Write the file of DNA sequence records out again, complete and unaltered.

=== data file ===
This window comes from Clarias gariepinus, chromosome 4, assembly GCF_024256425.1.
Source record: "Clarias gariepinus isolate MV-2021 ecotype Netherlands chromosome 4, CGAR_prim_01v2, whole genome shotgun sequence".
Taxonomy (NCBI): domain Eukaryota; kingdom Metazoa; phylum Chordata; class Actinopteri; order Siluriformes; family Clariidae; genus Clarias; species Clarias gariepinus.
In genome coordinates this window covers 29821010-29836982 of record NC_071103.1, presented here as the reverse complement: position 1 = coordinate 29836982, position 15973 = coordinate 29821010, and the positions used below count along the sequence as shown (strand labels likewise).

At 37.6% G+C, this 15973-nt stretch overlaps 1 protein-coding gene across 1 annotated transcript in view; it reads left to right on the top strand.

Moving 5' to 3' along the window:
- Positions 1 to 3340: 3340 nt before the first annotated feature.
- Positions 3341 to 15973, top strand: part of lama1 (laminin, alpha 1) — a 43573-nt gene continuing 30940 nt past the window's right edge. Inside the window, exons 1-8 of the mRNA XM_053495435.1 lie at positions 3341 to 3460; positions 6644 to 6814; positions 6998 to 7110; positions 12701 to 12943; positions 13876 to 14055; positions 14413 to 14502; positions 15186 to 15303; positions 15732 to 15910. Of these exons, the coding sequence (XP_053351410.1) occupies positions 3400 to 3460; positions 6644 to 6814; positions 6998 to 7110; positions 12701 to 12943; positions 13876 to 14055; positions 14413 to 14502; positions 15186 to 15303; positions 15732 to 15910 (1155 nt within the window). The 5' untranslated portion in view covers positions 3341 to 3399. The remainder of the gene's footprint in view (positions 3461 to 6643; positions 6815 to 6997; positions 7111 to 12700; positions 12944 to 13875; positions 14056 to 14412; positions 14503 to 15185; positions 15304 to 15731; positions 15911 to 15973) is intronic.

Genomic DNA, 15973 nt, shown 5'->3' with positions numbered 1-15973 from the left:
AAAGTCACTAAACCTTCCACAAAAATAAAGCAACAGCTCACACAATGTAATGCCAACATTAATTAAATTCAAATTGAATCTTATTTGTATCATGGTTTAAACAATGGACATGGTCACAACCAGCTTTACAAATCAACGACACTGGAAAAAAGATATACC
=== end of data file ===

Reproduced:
This window comes from Clarias gariepinus, chromosome 4, assembly GCF_024256425.1.
Source record: "Clarias gariepinus isolate MV-2021 ecotype Netherlands chromosome 4, CGAR_prim_01v2, whole genome shotgun sequence".
Taxonomy (NCBI): domain Eukaryota; kingdom Metazoa; phylum Chordata; class Actinopteri; order Siluriformes; family Clariidae; genus Clarias; species Clarias gariepinus.
In genome coordinates this window covers 29821010-29836982 of record NC_071103.1, presented here as the reverse complement: position 1 = coordinate 29836982, position 15973 = coordinate 29821010, and the positions used below count along the sequence as shown (strand labels likewise).

At 37.6% G+C, this 15973-nt stretch overlaps 1 protein-coding gene across 1 annotated transcript in view; it reads left to right on the top strand.

Moving 5' to 3' along the window:
- Positions 1 to 3340: 3340 nt before the first annotated feature.
- Positions 3341 to 15973, top strand: part of lama1 (laminin, alpha 1) — a 43573-nt gene continuing 30940 nt past the window's right edge. Inside the window, exons 1-8 of the mRNA XM_053495435.1 lie at positions 3341 to 3460; positions 6644 to 6814; positions 6998 to 7110; positions 12701 to 12943; positions 13876 to 14055; positions 14413 to 14502; positions 15186 to 15303; positions 15732 to 15910. Of these exons, the coding sequence (XP_053351410.1) occupies positions 3400 to 3460; positions 6644 to 6814; positions 6998 to 7110; positions 12701 to 12943; positions 13876 to 14055; positions 14413 to 14502; positions 15186 to 15303; positions 15732 to 15910 (1155 nt within the window). The 5' untranslated portion in view covers positions 3341 to 3399. The remainder of the gene's footprint in view (positions 3461 to 6643; positions 6815 to 6997; positions 7111 to 12700; positions 12944 to 13875; positions 14056 to 14412; positions 14503 to 15185; positions 15304 to 15731; positions 15911 to 15973) is intronic.

Genomic DNA, 15973 nt, shown 5'->3' with positions numbered 1-15973 from the left:
AAAGTCACTAAACCTTCCACAAAAATAAAGCAACAGCTCACACAATGTAATGCCAACATTAATTAAATTCAAATTGAATCTTATTTGTATCATGGTTTAAACAATGGACATGGTCACAACCAGCTTTACAAATCAACGACACTGGAAAAAAGATATACC